As we wait for the government’s white paper on ‘levelling up’, many people are asking what it means and how do we achieve this in practice. A new report from Equally Ours argues that we can only level up the UK by tackling inequality between people as well as places: a more equal society is the key to our shared prosperity.
Levelling up: what we know so far
Initial government priorities for levelling up are tackling geographical inequality and investing in physical infrastructure, roads and buildings. Additional resources announced so far include the levelling up fund, the community renewal fund and the long-awaited UK shared prosperity fund. This investment in economically disadvantaged areas is much needed. To be effective, however, decision-making needs to be devolved.
Local authorities are best placed to lead change in their areas, in partnership with local residents, communities and civil society. A new funding settlement for local government, weighted for deprivation, would strengthen their role and reinvigorate local democracy. It should also be sufficient to enable local authorities to invest in social infrastructure – in good-quality public services and resilient civil society organisations.
These have vital roles to play in levelling up, arguably more than physical infrastructure (roads, buildings, digital capacity). And they too can provide an economic stimulus.
Levelling up – people as well as places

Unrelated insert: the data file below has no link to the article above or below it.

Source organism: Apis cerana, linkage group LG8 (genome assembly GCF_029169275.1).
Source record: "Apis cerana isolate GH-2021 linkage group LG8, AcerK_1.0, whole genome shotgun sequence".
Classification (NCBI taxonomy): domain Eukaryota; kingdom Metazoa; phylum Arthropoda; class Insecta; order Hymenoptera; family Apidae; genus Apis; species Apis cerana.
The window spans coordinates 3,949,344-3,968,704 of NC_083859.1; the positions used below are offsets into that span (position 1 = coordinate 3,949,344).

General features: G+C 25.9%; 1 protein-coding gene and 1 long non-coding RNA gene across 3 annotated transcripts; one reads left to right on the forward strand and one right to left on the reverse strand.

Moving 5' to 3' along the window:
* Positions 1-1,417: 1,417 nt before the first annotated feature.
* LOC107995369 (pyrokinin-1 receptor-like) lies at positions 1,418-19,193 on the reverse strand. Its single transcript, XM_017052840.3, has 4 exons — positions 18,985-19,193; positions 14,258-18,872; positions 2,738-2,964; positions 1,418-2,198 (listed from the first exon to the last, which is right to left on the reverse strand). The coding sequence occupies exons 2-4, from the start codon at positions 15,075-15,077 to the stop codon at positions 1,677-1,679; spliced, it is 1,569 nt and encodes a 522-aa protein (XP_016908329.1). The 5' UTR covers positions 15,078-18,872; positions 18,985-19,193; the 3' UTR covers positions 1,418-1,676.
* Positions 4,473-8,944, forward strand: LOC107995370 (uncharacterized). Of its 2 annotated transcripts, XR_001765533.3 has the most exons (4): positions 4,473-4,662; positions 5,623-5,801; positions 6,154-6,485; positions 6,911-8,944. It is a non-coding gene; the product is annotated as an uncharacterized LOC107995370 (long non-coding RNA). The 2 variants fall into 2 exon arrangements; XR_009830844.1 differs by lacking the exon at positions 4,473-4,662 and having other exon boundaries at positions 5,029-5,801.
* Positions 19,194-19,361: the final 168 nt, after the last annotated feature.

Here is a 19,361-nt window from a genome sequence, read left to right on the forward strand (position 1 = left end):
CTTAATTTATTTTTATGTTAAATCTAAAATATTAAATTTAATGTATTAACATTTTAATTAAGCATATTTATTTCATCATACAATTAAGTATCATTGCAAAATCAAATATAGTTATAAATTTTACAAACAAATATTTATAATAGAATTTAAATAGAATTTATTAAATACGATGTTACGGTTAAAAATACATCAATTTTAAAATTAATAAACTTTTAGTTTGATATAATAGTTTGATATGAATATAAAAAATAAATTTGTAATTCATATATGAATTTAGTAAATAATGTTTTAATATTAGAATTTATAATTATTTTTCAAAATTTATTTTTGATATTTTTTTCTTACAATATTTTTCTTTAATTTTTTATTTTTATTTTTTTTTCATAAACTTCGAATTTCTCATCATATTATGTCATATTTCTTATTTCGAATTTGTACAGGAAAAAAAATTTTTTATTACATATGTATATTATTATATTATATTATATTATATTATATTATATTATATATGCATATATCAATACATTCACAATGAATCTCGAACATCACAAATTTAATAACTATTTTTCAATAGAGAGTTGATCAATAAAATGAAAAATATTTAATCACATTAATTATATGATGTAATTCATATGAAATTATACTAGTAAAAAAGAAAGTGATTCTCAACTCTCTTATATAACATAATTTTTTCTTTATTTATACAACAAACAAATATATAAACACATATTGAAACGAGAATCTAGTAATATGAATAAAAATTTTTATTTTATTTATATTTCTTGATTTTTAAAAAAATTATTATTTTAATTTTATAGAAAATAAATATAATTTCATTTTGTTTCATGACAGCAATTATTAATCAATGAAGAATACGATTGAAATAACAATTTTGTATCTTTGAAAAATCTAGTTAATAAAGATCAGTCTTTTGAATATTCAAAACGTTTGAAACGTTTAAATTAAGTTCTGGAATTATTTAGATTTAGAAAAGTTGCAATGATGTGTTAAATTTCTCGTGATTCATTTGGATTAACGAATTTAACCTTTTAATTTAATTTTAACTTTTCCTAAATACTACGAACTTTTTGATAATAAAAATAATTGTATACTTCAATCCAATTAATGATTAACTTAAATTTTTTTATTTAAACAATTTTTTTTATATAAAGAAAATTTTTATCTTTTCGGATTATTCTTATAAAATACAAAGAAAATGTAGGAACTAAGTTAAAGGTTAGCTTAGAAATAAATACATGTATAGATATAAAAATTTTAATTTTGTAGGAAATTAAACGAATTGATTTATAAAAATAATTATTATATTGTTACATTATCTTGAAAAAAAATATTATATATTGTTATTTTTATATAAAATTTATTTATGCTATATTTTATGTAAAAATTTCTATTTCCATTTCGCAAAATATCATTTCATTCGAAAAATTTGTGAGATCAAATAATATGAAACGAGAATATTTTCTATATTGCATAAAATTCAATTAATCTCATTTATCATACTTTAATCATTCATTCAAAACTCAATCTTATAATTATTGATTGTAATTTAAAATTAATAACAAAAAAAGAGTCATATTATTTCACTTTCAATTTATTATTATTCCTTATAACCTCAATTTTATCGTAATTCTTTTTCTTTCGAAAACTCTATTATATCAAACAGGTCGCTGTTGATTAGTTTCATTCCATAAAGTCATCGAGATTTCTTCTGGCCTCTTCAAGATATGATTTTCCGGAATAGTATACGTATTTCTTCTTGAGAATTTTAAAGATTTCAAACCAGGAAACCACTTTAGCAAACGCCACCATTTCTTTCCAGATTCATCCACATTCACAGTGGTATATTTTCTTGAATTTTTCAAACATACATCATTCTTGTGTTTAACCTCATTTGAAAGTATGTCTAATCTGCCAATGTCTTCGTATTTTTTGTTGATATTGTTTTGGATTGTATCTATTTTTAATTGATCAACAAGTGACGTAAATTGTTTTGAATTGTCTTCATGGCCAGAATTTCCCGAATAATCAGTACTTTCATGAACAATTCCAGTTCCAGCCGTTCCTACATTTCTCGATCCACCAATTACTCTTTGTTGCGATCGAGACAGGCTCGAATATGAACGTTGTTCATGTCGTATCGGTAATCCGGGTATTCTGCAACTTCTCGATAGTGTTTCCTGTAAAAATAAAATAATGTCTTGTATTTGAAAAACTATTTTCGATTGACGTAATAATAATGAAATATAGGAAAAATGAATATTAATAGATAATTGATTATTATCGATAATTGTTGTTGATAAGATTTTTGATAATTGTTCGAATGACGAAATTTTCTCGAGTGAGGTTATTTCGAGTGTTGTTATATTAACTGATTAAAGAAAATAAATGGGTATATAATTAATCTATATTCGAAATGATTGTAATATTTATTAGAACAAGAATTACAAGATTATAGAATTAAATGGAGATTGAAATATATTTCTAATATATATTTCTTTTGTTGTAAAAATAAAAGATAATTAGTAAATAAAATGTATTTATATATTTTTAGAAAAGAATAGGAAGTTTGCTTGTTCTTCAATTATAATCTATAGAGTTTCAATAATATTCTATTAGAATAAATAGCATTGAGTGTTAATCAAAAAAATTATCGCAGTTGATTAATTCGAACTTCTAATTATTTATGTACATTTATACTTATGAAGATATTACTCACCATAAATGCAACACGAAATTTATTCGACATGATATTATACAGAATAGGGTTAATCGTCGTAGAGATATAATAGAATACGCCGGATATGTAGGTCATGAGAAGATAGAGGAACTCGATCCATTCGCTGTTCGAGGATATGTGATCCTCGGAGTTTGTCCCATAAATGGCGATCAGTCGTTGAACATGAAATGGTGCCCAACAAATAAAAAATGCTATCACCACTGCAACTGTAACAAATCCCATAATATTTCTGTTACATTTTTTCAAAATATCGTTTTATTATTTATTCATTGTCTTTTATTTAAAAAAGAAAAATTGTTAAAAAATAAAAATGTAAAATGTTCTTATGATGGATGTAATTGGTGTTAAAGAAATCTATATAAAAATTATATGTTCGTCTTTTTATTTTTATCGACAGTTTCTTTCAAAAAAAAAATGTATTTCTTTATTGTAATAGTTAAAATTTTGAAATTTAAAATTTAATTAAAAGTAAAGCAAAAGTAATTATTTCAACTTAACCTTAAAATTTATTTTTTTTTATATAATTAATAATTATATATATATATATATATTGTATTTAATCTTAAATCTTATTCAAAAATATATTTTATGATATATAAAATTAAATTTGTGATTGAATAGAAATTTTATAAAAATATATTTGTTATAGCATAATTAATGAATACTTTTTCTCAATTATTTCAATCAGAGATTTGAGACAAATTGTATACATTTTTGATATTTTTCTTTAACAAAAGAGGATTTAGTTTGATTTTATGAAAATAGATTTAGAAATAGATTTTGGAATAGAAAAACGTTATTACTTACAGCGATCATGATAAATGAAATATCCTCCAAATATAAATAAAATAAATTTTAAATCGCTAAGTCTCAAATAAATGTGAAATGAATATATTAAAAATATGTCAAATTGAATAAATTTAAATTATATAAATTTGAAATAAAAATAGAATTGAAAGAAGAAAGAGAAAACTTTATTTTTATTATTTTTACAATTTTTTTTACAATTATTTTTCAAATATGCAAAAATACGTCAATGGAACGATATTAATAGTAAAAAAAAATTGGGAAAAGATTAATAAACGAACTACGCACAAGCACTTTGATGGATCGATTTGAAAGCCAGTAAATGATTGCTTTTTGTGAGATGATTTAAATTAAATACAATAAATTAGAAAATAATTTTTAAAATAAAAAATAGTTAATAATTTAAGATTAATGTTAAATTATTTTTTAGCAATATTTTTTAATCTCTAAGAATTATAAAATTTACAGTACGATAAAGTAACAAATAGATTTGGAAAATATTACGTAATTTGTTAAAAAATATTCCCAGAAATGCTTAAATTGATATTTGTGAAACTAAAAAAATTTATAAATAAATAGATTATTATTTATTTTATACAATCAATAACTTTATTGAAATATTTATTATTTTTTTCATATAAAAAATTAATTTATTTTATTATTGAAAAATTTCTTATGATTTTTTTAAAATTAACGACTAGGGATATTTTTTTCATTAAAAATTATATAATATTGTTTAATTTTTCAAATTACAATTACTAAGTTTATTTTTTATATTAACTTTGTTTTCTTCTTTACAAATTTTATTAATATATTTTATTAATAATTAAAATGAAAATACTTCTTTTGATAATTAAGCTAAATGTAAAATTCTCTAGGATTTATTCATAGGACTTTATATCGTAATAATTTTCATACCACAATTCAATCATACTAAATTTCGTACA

Economic prosperity is unevenly spread across the UK, and action is needed to address this. But the pandemic has exposed and exacerbated pre-existing inequalities between people, not just places.
It has shown that some of us have fewer opportunities because of our sex, race, disability, class, age, sexual orientation, gender identity, and migration status, amongst others. And it has shown how these factors intersect and combine to produce unfair outcomes, leaving some individuals and groups at much higher risk of covid and its wider social and economic impacts.
During lockdown, women, black, and minority ethnic workers were more likely to be key workers, exposed to greater risk of Covid-19, or working in closed-down sectors such as cleaning and catering. When schools closed, the task of home schooling fell mainly to women, reinforcing inequalities in their working lives. As we head into the next phase, the government’s own figures show that the future looks bleak for the youngest and oldest workers. Under 25s will find it harder to get into the labour market, while over 50s risk being locked out permanently.
With covid itself, mortality rates have been much higher for disabled people, and higher still for people with learning disabilities. Black and Asian people have been more likely to die from it than other ethnic groups. Reflecting on the reasons for this, Michael Gove, now secretary of state for levelling up, has said, “there can be no doubt that they reflect structural inequality in our society which has to be addressed”.